fingerprinting and ID required to buy ammo
          guns needing to pass a government test to be legally sold
          outright bans on high caps. They did it in Canada.
          micro stamping requirement
          ballistic fingerprint database

          It is much easier and cheaper to fight them small than when it goes big.

          • Darhar M.

            What you say is true as well.

          • Starr Manning’s Lesbian Lover

            No ID should be required to buy ammo! You SHOULD need one to vote but not buy ammo. And let’s face ammo never hurt anyone but voting…now there’s a killer.

          • nadnerbus

            I realize you are intentionally being a jackass, but you already have to have an ID and a background check to get the device that slings the bullets, so your ironic comparison is moot. If you needed an ID to get voting information to make a more informed vote, maybe that would compare a little better.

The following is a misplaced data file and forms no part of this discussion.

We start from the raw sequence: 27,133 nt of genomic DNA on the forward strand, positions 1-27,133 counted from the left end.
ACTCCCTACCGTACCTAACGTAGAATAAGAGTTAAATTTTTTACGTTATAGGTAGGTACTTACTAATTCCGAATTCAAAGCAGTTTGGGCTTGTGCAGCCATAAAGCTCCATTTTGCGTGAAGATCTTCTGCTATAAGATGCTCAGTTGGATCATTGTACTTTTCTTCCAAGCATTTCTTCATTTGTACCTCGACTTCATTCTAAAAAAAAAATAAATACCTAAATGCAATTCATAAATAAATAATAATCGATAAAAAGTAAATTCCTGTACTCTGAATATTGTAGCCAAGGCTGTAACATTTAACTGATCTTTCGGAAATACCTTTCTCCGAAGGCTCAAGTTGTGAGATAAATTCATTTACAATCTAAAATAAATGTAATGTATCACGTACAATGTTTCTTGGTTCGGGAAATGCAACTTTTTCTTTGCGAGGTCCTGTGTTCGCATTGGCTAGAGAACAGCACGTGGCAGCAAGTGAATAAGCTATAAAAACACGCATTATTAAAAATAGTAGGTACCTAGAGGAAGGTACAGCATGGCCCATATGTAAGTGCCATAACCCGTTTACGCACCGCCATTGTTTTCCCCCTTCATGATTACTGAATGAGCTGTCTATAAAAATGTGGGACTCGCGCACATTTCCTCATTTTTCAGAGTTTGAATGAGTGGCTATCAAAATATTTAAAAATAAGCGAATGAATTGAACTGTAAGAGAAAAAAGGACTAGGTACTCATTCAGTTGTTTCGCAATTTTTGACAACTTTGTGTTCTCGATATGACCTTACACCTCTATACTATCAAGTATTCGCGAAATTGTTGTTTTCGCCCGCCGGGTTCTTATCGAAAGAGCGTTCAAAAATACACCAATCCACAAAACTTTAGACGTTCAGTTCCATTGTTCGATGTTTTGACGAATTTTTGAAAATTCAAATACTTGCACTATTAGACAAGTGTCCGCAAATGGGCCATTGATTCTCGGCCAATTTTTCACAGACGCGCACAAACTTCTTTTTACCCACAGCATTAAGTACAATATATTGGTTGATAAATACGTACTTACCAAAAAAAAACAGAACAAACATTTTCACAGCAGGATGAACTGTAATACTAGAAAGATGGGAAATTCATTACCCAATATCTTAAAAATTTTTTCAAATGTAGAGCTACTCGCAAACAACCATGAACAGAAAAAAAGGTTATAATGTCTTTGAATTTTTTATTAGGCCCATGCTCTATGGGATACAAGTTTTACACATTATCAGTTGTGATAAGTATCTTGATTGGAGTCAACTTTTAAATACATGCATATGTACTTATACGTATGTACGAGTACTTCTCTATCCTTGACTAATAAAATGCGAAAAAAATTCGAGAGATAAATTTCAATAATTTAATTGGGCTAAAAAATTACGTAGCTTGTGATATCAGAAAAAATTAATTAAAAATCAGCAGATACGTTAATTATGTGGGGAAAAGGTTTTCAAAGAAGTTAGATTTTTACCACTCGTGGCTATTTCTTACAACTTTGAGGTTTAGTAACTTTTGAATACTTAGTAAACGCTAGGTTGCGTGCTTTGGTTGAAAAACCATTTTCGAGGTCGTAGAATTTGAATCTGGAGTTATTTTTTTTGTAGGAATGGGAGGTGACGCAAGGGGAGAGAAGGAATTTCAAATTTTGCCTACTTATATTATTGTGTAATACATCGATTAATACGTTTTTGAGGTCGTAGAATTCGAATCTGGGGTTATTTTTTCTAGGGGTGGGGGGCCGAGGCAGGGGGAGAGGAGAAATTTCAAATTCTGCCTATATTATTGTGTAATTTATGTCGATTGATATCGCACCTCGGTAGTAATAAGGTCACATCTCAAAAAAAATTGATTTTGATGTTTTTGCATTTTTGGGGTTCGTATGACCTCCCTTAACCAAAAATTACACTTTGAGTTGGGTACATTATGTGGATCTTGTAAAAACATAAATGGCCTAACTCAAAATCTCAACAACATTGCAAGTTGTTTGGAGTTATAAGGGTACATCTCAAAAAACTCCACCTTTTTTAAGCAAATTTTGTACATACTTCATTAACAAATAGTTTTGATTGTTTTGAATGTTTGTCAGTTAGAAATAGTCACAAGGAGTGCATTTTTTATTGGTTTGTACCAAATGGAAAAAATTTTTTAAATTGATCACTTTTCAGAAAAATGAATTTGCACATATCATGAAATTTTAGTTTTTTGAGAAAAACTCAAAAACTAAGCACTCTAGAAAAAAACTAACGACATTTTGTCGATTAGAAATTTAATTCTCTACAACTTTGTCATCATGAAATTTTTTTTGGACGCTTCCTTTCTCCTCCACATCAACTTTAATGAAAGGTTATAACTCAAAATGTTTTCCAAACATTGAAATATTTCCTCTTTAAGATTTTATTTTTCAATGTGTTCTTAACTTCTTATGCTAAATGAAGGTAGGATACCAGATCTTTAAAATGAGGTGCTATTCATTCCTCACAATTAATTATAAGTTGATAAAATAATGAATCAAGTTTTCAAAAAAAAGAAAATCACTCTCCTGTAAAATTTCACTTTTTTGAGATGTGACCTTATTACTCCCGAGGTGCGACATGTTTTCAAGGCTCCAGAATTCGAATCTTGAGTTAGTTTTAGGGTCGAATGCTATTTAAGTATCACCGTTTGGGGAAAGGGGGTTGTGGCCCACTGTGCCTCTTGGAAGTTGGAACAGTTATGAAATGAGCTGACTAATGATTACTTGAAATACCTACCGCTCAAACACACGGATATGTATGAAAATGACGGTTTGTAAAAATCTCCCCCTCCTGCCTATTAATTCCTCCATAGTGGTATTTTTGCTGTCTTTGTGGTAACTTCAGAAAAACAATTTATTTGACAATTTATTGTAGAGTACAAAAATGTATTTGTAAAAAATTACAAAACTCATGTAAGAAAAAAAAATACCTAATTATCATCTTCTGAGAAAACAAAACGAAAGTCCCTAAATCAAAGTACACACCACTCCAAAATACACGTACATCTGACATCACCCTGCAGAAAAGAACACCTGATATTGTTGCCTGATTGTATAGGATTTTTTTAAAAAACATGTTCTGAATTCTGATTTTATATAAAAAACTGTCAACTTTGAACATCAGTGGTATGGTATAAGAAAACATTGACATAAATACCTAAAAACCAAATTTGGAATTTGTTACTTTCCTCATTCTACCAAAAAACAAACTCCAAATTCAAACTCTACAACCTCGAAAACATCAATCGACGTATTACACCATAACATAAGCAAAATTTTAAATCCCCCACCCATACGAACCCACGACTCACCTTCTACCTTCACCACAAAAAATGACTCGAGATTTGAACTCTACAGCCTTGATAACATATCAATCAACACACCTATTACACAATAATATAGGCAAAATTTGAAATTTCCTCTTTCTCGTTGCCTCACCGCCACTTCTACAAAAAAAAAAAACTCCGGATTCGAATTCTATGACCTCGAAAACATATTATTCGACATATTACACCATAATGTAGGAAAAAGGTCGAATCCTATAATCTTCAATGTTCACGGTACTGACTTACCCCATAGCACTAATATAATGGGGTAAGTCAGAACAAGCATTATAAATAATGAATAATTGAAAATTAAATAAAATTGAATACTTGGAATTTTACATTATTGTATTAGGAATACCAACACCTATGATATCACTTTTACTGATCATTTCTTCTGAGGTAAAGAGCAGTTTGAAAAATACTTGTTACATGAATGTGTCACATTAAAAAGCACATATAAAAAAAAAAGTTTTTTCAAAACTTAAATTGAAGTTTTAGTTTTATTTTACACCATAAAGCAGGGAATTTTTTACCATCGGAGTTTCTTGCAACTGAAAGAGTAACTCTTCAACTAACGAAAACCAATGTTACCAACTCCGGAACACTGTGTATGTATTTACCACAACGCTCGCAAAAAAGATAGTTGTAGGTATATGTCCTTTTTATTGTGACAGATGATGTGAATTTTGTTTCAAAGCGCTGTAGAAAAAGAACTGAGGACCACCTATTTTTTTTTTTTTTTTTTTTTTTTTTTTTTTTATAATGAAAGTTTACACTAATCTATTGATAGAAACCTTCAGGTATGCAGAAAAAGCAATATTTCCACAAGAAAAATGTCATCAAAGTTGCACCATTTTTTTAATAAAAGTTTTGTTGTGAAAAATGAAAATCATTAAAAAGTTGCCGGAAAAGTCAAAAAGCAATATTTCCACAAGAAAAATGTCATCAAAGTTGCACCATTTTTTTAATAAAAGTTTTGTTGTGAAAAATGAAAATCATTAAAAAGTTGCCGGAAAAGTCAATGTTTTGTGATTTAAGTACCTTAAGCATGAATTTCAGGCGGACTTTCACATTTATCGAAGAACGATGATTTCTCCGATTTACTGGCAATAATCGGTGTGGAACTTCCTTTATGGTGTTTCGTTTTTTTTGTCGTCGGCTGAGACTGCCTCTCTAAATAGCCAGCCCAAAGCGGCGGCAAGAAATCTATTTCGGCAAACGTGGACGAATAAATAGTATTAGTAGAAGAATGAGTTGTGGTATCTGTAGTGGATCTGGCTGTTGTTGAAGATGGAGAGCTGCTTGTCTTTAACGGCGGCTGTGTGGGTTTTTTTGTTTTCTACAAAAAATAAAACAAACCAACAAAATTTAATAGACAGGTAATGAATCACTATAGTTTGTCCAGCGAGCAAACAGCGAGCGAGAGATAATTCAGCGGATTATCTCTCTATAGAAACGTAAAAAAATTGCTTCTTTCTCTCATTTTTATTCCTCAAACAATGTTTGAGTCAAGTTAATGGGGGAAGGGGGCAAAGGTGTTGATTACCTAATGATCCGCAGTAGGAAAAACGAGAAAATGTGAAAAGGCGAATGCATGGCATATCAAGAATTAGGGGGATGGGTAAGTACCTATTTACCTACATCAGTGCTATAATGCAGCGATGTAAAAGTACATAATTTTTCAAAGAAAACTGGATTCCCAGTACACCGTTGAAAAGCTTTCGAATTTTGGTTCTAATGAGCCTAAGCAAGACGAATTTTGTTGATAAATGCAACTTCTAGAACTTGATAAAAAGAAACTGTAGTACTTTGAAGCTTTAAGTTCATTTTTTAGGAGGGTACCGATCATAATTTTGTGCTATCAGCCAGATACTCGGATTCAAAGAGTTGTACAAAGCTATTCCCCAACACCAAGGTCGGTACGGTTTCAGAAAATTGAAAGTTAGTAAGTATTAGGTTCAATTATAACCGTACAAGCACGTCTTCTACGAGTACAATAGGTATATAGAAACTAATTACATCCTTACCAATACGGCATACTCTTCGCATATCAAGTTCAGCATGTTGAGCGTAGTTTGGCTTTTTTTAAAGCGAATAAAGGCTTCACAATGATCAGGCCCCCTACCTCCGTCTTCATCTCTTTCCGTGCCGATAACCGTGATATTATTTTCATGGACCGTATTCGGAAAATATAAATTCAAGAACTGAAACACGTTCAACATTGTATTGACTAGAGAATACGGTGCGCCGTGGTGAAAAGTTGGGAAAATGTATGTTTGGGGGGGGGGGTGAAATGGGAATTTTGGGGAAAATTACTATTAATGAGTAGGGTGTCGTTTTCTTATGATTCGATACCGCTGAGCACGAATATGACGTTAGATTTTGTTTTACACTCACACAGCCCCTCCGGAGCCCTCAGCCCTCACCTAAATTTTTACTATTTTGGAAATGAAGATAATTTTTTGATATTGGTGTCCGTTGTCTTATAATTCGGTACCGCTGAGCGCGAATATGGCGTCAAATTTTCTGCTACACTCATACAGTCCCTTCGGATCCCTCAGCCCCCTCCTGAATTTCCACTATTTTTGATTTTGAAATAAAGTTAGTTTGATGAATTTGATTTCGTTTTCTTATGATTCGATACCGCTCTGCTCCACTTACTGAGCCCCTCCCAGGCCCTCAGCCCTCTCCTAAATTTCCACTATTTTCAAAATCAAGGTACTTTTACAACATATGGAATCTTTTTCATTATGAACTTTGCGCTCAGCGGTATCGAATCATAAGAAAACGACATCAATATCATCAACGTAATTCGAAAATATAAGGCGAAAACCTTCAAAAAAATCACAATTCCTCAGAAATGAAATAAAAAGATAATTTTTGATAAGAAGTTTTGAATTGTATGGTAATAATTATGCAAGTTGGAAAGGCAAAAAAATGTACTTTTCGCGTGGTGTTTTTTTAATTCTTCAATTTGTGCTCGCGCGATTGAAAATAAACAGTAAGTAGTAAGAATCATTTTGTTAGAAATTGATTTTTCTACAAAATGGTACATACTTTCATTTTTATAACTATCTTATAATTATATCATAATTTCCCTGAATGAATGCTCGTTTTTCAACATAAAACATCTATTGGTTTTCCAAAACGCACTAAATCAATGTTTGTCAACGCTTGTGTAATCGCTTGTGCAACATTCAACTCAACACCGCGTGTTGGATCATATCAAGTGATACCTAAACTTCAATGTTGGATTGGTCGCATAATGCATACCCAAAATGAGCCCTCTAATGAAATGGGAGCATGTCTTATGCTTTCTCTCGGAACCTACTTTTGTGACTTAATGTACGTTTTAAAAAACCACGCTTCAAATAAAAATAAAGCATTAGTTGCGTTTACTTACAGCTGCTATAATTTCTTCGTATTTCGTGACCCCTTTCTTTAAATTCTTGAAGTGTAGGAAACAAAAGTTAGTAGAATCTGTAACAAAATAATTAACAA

The law proposed would not stop crime, but it would drive up costs of shooting as a hobby, since it would make bulk purchases by internet impossible (something that they already passed and was struck down by the court). It would also make collecting a database on who shoots what and how often child’s play. Combine that with political pressure to close down gun stores, and you pinch off a right without actually banning it. San Francisco recently drove their last gun store out of business. My own town recently announced a council meeting to discuss “zoning” changes for the gun store in our town. I wonder what they might be trying to do?